11:28pm Saturday 18 November 2017

Low-vision center helps woman stay behind the wheel

The 73-year-old grandmother worried for several months whether or not she would even get her license renewed. And when the day came, she credited UNMC’s Weigel Williamson Center for Visual Rehabilitation for helping her.

picture disc.
Bioptic telescopes have helped Peggy Campbell keep her driver’s license.

That’s why one of the first things she did after she passed the test was call the staff at the center with the good news.

“I couldn’t be more pleased with how they helped me,” said Campbell, who lives in Lincoln.

Trouble seeing the signs

Campbell suffers from cone dystrophy, a retinal disease which decreases her central vision much like macular degeneration. While Campbell, who wears trifocals, doesn’t have struggle to navigate her home, cook dinner or play bridge with friends, the cone dystrophy does make it hard for her to drive.

“You have a hard time reading road signs until you are right on top of them,” she said.

Referred to UNMC

She was very concerned about passing the vision test at the DMV. Then her optometrist suggested Campbell go to the Weigel Williamson Center where she learned about bioptic telescopes.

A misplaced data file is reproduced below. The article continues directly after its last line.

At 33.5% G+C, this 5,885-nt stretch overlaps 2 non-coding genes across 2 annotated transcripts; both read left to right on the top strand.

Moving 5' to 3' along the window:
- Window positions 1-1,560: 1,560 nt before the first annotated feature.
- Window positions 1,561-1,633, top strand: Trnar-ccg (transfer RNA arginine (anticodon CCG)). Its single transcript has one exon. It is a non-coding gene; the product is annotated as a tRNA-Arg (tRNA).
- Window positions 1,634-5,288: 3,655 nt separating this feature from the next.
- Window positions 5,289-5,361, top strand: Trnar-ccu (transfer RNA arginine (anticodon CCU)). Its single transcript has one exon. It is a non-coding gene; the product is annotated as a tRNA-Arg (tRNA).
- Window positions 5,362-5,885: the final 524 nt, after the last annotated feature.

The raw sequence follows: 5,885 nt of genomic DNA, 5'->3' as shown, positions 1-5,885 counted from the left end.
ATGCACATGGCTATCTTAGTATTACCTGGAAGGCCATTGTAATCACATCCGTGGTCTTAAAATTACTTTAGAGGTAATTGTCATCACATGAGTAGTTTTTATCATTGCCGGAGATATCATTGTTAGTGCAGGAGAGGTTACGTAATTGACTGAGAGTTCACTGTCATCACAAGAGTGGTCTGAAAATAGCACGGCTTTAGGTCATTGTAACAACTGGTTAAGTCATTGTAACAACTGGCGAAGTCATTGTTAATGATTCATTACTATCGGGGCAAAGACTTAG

A retired medical laboratory technologist, Campbell felt confident using the microscope-like lens that is mounted at the top of her glasses.

How the telescopes work

Campbell worked with occupational therapist, Evy Katz, to learn how to use them while driving.

“You don’t drive looking through the bioptic telescope all the time. I look through the regular prescription part of my glasses most of the time while driving,” Campbell said. “But when I need to read a road sign, I’ve learned how to tip my head down and quickly look through the telescope to see it.”

Armed for success

After her therapy and practice with the device, Campbell entered the DMV with her bioptic telescope and permission slip in hand from Dr. John Shepherd, medical director of the center.

“I was nervous during the driving test, we drove through the neighborhood around the DMV and then onto a four lane boulevard, but I passed and they didn’t even make me take the written test,” Campbell said.

Now she is able to join her friends for bridge, go to the grocery store or to church whenever she wishes.


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